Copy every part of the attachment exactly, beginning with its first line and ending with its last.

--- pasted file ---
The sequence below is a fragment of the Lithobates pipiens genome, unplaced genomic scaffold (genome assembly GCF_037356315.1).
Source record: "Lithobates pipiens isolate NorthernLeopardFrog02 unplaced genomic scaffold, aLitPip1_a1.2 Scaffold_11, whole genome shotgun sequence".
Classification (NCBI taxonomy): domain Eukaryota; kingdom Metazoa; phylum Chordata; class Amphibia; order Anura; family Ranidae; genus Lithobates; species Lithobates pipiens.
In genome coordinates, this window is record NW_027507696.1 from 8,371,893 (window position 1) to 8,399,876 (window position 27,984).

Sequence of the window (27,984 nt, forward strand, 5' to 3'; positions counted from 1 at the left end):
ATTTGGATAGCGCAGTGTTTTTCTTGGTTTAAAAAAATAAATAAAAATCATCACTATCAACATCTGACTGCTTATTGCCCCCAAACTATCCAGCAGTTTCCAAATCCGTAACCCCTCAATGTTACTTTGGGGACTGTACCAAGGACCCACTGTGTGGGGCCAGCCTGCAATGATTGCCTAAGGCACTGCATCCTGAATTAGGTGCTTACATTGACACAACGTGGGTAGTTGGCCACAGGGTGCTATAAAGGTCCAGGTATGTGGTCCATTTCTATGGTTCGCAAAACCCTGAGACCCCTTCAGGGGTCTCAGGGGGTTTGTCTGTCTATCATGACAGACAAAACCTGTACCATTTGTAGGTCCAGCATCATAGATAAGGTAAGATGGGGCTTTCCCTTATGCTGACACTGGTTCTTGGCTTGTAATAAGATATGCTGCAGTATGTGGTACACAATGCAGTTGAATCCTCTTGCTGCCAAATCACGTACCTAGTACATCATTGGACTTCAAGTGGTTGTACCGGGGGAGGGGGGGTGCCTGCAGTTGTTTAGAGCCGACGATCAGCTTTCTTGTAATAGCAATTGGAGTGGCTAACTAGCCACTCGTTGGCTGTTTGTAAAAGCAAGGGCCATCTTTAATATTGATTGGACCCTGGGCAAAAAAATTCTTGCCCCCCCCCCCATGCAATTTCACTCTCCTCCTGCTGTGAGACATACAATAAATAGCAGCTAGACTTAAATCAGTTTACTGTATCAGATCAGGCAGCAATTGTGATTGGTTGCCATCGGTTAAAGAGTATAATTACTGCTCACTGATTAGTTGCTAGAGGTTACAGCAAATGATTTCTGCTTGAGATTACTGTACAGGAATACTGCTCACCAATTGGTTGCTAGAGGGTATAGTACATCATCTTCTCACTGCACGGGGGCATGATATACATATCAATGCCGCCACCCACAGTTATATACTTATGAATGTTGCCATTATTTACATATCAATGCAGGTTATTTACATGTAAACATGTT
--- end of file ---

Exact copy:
The sequence below is a fragment of the Lithobates pipiens genome, unplaced genomic scaffold (genome assembly GCF_037356315.1).
Source record: "Lithobates pipiens isolate NorthernLeopardFrog02 unplaced genomic scaffold, aLitPip1_a1.2 Scaffold_11, whole genome shotgun sequence".
Classification (NCBI taxonomy): domain Eukaryota; kingdom Metazoa; phylum Chordata; class Amphibia; order Anura; family Ranidae; genus Lithobates; species Lithobates pipiens.
In genome coordinates, this window is record NW_027507696.1 from 8,371,893 (window position 1) to 8,399,876 (window position 27,984).

Sequence of the window (27,984 nt, forward strand, 5' to 3'; positions counted from 1 at the left end):
ATTTGGATAGCGCAGTGTTTTTCTTGGTTTAAAAAAATAAATAAAAATCATCACTATCAACATCTGACTGCTTATTGCCCCCAAACTATCCAGCAGTTTCCAAATCCGTAACCCCTCAATGTTACTTTGGGGACTGTACCAAGGACCCACTGTGTGGGGCCAGCCTGCAATGATTGCCTAAGGCACTGCATCCTGAATTAGGTGCTTACATTGACACAACGTGGGTAGTTGGCCACAGGGTGCTATAAAGGTCCAGGTATGTGGTCCATTTCTATGGTTCGCAAAACCCTGAGACCCCTTCAGGGGTCTCAGGGGGTTTGTCTGTCTATCATGACAGACAAAACCTGTACCATTTGTAGGTCCAGCATCATAGATAAGGTAAGATGGGGCTTTCCCTTATGCTGACACTGGTTCTTGGCTTGTAATAAGATATGCTGCAGTATGTGGTACACAATGCAGTTGAATCCTCTTGCTGCCAAATCACGTACCTAGTACATCATTGGACTTCAAGTGGTTGTACCGGGGGAGGGGGGGTGCCTGCAGTTGTTTAGAGCCGACGATCAGCTTTCTTGTAATAGCAATTGGAGTGGCTAACTAGCCACTCGTTGGCTGTTTGTAAAAGCAAGGGCCATCTTTAATATTGATTGGACCCTGGGCAAAAAAATTCTTGCCCCCCCCCCCATGCAATTTCACTCTCCTCCTGCTGTGAGACATACAATAAATAGCAGCTAGACTTAAATCAGTTTACTGTATCAGATCAGGCAGCAATTGTGATTGGTTGCCATCGGTTAAAGAGTATAATTACTGCTCACTGATTAGTTGCTAGAGGTTACAGCAAATGATTTCTGCTTGAGATTACTGTACAGGAATACTGCTCACCAATTGGTTGCTAGAGGGTATAGTACATCATCTTCTCACTGCACGGGGGCATGATATACATATCAATGCCGCCACCCACAGTTATATACTTATGAATGTTGCCATTATTTACATATCAATGCAGGTTATTTACATGTAAACATGTT